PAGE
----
Tributes praise the work of Bletchley Park ‘saviour’

Aug 31, 2011


Mr Sale (pictured) and his wife Margaret were part of a small team that started the campaign for Bletchley Park and ultimately saved it for the nation.
He dedicated his long retirement almost entirely to his work at the Trust and subsequently as part National Museum of Computing based at Bletchley Park.
He was a remarkable man with a long history of engineering skill and prowess and he recognised the importance of saving Bletchley Park at a time when its true historic relevance was not fully understood.
The rebuilding of Colossus was a monumental challenge involving much research and a solid understanding of very advanced mathematics as well as the engineering skills to assemble such a complex machine.
Bletchley Park Trust chief executive Simon Greenish said: “Tony’s contribution to the early days of the development of the Trust when the site was under very real threat of development was fundamental. Without him, the Bletchley Park site and its hugely important history would perhaps not have survived.  His work on re-building Colossus was an enormous challenge and took many years to complete.”
Andy Clark, chairman of trustees of the National Musum of Computing, described Mr Sale’s contribution as “immense”. He added: “I am quite sure that without his remarkable talents, enthusiasm, and drive, the museum would not have come into existence.
"The rebuilding of a functioning Colossus Mk II, Tony’s homage to the wartime codebreakers of the Lorenz cipher at Bletchley Park, is such a remarkable piece of work that it will forever be the model of excellence to which the museum aspires.”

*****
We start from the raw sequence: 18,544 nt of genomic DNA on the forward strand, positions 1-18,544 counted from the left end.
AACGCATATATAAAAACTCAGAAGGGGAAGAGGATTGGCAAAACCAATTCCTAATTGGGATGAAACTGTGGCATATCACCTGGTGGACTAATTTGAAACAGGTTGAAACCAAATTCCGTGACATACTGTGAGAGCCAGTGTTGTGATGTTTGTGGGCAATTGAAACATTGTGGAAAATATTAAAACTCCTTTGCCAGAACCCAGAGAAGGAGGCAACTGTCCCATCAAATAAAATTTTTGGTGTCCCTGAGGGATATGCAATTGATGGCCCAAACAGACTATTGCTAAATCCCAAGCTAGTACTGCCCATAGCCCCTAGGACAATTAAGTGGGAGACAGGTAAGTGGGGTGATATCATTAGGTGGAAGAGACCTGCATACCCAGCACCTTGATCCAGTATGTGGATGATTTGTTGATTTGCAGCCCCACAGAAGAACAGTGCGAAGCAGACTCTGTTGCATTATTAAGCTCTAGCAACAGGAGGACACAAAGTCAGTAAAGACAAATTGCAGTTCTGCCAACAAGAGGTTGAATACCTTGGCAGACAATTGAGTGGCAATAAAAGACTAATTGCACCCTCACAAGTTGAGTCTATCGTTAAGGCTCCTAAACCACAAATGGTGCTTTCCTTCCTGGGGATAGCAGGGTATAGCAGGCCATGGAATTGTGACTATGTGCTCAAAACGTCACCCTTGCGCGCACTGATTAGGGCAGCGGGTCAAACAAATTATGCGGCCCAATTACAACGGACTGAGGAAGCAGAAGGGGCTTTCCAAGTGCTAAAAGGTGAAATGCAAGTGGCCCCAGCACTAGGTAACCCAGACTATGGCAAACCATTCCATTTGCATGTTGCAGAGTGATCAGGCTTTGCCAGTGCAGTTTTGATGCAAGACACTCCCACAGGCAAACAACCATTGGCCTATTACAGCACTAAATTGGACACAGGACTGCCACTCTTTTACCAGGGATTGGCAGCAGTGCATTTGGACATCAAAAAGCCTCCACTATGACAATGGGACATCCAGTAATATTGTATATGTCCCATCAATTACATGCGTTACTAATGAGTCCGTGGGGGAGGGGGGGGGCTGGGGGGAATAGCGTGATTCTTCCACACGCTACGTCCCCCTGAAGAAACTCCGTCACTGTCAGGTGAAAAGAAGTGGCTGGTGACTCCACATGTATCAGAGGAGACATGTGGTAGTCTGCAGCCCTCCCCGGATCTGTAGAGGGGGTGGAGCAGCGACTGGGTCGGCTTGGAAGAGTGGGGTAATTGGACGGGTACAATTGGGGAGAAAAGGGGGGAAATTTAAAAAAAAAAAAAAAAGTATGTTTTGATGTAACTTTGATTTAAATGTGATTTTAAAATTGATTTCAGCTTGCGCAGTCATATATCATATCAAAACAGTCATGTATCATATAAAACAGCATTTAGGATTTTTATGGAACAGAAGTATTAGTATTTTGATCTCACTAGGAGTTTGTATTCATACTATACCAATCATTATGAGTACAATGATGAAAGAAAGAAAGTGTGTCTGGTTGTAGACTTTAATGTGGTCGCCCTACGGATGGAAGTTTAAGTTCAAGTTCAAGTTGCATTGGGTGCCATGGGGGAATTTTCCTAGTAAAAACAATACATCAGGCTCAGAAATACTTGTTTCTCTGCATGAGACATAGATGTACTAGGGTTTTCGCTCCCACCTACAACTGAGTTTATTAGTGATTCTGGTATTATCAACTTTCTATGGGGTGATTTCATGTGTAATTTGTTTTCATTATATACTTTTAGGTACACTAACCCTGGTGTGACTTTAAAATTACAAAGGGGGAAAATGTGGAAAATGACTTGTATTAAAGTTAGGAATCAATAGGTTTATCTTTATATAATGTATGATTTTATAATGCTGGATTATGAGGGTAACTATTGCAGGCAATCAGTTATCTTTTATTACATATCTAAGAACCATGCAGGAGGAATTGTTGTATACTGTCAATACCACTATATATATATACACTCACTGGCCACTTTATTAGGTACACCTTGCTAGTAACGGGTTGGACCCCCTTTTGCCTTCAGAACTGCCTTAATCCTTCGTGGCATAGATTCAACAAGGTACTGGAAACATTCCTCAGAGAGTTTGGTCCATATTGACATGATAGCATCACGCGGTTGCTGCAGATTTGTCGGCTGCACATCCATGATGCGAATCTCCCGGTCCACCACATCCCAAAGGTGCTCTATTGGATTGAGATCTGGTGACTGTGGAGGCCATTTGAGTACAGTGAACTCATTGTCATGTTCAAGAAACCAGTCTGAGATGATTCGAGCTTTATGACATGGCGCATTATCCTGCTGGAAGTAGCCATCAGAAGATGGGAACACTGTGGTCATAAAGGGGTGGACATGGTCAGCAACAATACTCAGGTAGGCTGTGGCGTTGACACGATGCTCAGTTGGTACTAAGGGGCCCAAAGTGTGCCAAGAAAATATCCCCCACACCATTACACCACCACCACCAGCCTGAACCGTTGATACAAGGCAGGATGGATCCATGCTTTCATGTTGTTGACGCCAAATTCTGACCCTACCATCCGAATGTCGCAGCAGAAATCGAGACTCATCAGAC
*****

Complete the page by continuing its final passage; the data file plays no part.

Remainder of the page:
Mr Sale’s achievements have been recognised in recent years with honorary Doctorates from three universities.  He met Her Majesty the Queen on her visit to Bletchley Park only last month.
He is survived by his wife Margaret, their three children, seven grandchildren and one great-grandchild.
Mr Clark said: “Tony Sale’s passing is a tremendous loss to us all on a personal and professional basis, but the foundations that he helped to lay are secure. Tony’s energy seemed boundless and, despite being ill in the past weeks, he continued to work diligently: being interviewed by film crews, talking to visitors and laying plans for the refurbishment of the Colossus Gallery.”
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